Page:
Original Research ARTICLE
Impact of the Physical Activity on Bullying
- 1Department of Developmental Psychology and Education, University of Murcia, Murcia, Spain
- 2Department of Physical Activity and Sports, University of Murcia, Murcia, Spain
Relationship problems among school children can lead to bullying situations. In this regard, it should be noted that, among healthy lifestyle habits, sports practice (non-competitive) promotes responsibility and improves coexistence. The objective of the present study was to analyze the incidence of the frequency of practice of healthy physical activity on the risks of students directly involved in school bullying (harasser and victim) by gender. The participants of the study were 1,248 students of Compulsory Secondary Education with ages between 11 and 18 (M = 14.42, SD = 1.43), being 50.8% males. The results of the study indicated that students who practiced physical activity in the recommended frequency rated as healthy, at least four or more times per week, had higher values in the indicators of aggressiveness than students who practiced with a lower frequency, appreciating a greater relationship between both variables in male rather than in female students. The study will make progress in preventive and intervention programs whose central axis is the promotion of physical activity and healthy sport (non-competitive) among students involved in situations of bullying. Likewise, teacher training in the recognition of bullying is considered a priority, providing them with guidelines for action.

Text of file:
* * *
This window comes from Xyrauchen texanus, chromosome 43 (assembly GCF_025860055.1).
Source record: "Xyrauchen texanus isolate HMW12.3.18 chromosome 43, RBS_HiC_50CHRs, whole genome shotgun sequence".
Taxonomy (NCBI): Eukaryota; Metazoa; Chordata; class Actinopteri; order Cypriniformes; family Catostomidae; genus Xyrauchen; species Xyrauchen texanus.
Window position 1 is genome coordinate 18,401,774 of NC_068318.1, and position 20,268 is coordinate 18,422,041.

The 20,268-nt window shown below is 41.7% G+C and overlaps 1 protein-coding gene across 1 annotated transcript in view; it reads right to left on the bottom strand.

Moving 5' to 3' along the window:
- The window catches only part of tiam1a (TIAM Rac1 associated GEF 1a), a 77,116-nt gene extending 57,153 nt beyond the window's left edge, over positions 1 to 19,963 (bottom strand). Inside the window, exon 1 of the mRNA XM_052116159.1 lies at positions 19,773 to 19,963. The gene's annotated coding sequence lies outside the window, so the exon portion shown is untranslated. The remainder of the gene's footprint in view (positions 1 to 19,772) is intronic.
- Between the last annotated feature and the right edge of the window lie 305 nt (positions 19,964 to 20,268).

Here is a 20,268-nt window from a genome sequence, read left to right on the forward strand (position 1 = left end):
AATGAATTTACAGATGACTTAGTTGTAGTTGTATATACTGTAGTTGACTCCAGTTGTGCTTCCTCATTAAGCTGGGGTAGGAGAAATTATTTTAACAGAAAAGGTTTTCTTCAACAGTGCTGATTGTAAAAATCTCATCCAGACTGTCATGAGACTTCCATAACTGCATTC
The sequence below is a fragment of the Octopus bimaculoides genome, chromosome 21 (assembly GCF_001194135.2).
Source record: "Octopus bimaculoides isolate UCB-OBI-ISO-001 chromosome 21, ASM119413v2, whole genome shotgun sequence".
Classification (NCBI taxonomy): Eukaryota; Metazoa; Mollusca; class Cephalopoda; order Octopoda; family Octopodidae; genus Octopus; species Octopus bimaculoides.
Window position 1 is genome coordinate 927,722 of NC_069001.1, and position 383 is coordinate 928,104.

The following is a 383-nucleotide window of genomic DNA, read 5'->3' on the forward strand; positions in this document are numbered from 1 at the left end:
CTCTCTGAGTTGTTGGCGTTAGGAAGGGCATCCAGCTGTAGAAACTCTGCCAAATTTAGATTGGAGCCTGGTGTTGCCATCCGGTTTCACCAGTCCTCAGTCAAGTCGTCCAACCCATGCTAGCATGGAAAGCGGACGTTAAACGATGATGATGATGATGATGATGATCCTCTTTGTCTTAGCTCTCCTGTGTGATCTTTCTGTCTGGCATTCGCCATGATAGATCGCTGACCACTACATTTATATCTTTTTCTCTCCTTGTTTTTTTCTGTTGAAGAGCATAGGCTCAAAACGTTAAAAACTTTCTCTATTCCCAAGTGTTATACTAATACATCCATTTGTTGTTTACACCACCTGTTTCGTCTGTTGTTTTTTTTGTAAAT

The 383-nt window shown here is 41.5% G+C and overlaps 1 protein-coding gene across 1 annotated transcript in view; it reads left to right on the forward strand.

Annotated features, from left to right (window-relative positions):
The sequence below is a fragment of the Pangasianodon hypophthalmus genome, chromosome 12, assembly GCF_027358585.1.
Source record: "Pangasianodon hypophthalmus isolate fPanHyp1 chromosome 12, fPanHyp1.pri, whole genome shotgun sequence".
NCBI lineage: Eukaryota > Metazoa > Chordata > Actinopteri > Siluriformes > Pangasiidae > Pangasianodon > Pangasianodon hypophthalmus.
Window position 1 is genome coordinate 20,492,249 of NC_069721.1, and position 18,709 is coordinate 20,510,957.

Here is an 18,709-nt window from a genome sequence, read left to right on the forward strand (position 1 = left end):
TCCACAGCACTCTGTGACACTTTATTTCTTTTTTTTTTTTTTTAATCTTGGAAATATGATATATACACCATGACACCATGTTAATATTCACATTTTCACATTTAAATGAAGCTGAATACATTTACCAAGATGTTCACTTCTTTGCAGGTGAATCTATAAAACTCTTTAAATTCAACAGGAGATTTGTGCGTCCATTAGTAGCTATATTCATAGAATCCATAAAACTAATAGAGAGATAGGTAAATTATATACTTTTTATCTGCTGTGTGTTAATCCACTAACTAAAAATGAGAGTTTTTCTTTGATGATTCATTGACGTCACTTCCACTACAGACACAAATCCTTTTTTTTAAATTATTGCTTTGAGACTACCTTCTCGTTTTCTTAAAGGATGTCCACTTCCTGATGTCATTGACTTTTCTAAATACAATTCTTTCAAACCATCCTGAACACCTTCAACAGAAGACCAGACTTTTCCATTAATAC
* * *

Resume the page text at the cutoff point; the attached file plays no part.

Due to the fact that the American College of Sports Medicine (ACSM) together with the Centers for Disease Control and Prevention (CDC) established some recommendations on the types and amounts of physical activity needed to improve and maintain health (Haskell et al., 2007; World Health Organization [WHO], 2010), programs which promote physical activity in schools are essential (Medeiros et al., 2018). Therefore, organized sport must complete, but not replace, a regular physical activity, since the physical activity is a formative tool in the educational context (Guzmán-Guzmán, 2010). Specifically, in Spain, the data provided by the Delegación del Gobierno para el Plan Nacional sobre Drogas [DGPNSD] (2016a, b)Government Delegation for the National Plan on Drugs –show that 70.8% of the adolescents practice sport weekly, although this percentage decrease as the age increases. In particular, the Annual Directory of Sport Statistics (Subdirección General de Estadística y Estudios, 2018) highlights from the Survey on Sport Habits in Spain (Subdirección General de Promoción Deportiva y Deporte Paralímpico, 2015) that inactive students who do not carry out any type of physical-sporting activities outside school hours, represent a 9% of the school population. Thus, 53.5% of the population from 15 years old had practiced sport in the last year and 47% of the student population had carried out some physical-sporting activity during the break. Therefore, nowadays, there is a widespread concern for the low level of physical activity among teenagers, something that can be linked to high levels of overweight and obesity (Ramos et al., 2016).